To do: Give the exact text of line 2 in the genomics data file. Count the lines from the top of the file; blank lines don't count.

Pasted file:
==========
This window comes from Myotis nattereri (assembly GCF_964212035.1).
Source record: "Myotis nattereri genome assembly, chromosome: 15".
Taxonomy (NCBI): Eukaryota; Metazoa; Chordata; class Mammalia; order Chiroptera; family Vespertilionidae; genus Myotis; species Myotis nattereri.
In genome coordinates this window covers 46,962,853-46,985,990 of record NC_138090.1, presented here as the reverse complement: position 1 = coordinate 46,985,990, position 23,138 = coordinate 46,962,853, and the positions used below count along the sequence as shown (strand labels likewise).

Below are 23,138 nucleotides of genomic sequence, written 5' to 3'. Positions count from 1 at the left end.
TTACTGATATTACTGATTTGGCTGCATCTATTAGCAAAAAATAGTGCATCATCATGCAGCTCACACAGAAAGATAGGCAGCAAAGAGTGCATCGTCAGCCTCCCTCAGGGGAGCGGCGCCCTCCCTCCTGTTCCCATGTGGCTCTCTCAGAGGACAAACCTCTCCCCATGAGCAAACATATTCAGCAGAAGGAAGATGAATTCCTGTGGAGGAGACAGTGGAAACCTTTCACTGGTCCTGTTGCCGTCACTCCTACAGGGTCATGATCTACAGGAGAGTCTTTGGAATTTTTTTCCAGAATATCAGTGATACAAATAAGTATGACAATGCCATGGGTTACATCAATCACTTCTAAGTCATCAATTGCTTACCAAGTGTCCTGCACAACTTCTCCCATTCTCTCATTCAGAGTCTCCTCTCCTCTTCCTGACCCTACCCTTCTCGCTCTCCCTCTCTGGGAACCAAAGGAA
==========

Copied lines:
Source record: "Myotis nattereri genome assembly, chromosome: 15".